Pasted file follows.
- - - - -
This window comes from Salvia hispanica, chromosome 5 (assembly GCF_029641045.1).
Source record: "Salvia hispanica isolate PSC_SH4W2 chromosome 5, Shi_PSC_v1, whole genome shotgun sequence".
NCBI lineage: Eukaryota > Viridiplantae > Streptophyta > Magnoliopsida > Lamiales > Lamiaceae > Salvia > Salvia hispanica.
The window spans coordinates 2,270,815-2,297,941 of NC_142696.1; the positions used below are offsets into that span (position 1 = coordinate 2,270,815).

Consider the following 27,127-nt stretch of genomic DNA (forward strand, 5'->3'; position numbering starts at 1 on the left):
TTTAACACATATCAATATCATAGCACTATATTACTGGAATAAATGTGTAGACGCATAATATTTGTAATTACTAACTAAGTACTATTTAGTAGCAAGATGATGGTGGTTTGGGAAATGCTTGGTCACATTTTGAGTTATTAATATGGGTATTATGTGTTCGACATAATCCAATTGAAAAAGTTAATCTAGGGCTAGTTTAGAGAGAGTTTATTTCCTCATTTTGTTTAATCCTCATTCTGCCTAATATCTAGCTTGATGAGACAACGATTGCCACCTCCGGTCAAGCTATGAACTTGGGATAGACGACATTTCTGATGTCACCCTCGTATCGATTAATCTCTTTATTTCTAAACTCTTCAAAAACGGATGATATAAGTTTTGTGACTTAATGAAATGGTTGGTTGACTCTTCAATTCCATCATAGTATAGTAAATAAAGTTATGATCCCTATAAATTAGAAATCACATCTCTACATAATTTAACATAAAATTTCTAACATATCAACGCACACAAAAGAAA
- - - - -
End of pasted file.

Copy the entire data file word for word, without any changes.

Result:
This window comes from Salvia hispanica, chromosome 5 (assembly GCF_029641045.1).
Source record: "Salvia hispanica isolate PSC_SH4W2 chromosome 5, Shi_PSC_v1, whole genome shotgun sequence".
NCBI lineage: Eukaryota > Viridiplantae > Streptophyta > Magnoliopsida > Lamiales > Lamiaceae > Salvia > Salvia hispanica.
The window spans coordinates 2,270,815-2,297,941 of NC_142696.1; the positions used below are offsets into that span (position 1 = coordinate 2,270,815).

Consider the following 27,127-nt stretch of genomic DNA (forward strand, 5'->3'; position numbering starts at 1 on the left):
TTTAACACATATCAATATCATAGCACTATATTACTGGAATAAATGTGTAGACGCATAATATTTGTAATTACTAACTAAGTACTATTTAGTAGCAAGATGATGGTGGTTTGGGAAATGCTTGGTCACATTTTGAGTTATTAATATGGGTATTATGTGTTCGACATAATCCAATTGAAAAAGTTAATCTAGGGCTAGTTTAGAGAGAGTTTATTTCCTCATTTTGTTTAATCCTCATTCTGCCTAATATCTAGCTTGATGAGACAACGATTGCCACCTCCGGTCAAGCTATGAACTTGGGATAGACGACATTTCTGATGTCACCCTCGTATCGATTAATCTCTTTATTTCTAAACTCTTCAAAAACGGATGATATAAGTTTTGTGACTTAATGAAATGGTTGGTTGACTCTTCAATTCCATCATAGTATAGTAAATAAAGTTATGATCCCTATAAATTAGAAATCACATCTCTACATAATTTAACATAAAATTTCTAACATATCAACGCACACAAAAGAAA